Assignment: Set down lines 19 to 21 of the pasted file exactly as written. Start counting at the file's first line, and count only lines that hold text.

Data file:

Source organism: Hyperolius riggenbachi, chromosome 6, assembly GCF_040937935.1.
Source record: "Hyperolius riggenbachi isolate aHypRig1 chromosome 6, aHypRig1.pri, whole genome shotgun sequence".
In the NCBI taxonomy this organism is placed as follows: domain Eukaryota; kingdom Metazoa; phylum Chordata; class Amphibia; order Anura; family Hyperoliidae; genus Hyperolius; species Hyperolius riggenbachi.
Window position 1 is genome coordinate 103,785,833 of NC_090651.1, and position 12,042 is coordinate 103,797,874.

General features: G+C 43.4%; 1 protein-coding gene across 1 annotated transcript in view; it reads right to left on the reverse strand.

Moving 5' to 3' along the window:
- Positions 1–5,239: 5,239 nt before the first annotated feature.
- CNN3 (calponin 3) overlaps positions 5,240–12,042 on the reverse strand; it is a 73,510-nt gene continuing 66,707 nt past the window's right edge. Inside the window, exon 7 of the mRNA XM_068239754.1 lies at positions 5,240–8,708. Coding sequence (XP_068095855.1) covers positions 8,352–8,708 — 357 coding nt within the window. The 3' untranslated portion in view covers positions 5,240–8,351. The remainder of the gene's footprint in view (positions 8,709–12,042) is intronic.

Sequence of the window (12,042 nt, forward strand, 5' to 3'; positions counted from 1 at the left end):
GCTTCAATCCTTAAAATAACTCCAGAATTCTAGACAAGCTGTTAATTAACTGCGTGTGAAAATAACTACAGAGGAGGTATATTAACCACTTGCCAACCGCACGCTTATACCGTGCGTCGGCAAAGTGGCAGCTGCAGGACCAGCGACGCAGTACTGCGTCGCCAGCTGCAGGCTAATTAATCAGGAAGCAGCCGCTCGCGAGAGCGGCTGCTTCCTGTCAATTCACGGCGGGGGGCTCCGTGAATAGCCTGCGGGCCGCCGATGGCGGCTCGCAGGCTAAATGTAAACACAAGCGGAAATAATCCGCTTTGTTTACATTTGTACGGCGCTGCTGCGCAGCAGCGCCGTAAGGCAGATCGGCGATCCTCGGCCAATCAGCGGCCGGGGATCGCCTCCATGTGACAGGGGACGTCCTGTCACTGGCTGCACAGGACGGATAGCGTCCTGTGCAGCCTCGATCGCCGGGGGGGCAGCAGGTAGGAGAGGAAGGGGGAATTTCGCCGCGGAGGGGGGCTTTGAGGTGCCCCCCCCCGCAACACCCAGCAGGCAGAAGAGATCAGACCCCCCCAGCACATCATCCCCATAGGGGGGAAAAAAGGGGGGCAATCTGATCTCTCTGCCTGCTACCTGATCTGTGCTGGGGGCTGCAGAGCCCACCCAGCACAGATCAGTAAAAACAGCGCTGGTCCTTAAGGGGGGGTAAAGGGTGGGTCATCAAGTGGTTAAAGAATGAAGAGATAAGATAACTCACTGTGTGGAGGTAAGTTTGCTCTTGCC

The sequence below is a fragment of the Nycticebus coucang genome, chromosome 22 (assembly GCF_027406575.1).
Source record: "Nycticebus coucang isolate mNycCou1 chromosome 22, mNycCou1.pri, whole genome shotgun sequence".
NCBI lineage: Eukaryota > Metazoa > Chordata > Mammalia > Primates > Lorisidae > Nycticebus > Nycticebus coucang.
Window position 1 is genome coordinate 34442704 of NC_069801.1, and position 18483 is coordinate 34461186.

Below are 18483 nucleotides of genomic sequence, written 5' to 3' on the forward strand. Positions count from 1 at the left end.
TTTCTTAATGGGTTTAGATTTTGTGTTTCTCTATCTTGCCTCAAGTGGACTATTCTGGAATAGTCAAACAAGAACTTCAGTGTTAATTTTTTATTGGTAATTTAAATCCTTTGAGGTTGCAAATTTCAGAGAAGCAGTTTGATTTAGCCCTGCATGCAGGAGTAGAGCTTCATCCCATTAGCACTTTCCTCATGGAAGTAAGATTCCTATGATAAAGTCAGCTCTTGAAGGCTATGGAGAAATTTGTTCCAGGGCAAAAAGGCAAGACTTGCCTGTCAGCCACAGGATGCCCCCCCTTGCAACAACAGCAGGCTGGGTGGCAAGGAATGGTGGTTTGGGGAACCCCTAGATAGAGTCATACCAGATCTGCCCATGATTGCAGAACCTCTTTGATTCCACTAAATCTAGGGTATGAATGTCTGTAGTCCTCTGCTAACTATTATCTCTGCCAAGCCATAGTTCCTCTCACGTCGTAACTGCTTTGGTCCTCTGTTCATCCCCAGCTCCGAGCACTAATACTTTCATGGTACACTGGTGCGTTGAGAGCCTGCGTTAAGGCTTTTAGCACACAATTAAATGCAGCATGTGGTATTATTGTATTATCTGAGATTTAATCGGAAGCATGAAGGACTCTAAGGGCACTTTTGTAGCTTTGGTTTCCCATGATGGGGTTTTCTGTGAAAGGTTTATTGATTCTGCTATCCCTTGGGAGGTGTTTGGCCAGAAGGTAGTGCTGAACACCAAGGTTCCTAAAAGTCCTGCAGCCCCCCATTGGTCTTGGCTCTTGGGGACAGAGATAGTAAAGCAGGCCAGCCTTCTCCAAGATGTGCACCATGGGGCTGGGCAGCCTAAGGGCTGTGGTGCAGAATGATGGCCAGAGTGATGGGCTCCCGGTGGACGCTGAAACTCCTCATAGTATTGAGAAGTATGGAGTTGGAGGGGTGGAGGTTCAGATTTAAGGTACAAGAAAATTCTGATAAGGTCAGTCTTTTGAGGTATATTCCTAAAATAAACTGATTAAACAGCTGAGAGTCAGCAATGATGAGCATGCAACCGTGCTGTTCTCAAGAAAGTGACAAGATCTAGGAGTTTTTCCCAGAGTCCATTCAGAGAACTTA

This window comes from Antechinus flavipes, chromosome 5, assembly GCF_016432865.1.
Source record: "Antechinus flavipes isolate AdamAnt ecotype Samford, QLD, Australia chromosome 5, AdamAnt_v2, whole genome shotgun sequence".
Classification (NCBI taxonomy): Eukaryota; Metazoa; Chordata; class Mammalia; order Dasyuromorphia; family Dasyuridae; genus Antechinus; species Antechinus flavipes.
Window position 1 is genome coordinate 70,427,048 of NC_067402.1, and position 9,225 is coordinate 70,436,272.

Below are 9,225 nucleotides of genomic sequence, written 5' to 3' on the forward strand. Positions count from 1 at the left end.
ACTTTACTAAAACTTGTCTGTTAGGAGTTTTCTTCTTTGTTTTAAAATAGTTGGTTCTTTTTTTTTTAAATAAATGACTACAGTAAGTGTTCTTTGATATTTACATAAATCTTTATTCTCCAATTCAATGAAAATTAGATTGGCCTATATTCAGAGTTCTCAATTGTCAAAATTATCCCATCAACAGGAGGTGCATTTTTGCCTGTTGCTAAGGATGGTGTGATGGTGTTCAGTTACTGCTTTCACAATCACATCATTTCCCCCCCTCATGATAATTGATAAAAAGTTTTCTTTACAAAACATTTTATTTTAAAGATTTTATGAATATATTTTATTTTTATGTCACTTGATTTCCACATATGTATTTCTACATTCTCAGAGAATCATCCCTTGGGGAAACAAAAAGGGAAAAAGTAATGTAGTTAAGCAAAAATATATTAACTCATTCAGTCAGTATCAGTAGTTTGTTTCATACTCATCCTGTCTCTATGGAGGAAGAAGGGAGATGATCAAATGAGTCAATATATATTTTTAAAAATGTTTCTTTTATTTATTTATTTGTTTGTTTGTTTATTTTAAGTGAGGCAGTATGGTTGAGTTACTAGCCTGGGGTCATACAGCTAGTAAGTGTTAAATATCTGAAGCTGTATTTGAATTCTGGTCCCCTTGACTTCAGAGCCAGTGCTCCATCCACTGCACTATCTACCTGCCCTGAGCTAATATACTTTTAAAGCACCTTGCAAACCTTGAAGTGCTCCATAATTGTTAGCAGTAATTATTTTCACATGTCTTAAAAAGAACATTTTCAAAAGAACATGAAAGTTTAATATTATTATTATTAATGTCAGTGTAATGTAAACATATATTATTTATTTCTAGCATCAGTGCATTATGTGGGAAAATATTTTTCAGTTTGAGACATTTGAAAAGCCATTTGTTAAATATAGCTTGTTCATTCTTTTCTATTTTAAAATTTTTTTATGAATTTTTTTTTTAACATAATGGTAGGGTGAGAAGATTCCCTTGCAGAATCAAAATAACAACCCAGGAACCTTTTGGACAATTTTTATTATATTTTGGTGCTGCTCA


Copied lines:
Classification (NCBI taxonomy): Eukaryota; Metazoa; Chordata; class Mammalia; order Dasyuromorphia; family Dasyuridae; genus Antechinus; species Antechinus flavipes.
Window position 1 is genome coordinate 70,427,048 of NC_067402.1, and position 9,225 is coordinate 70,436,272.

Below are 9,225 nucleotides of genomic sequence, written 5' to 3' on the forward strand. Positions count from 1 at the left end.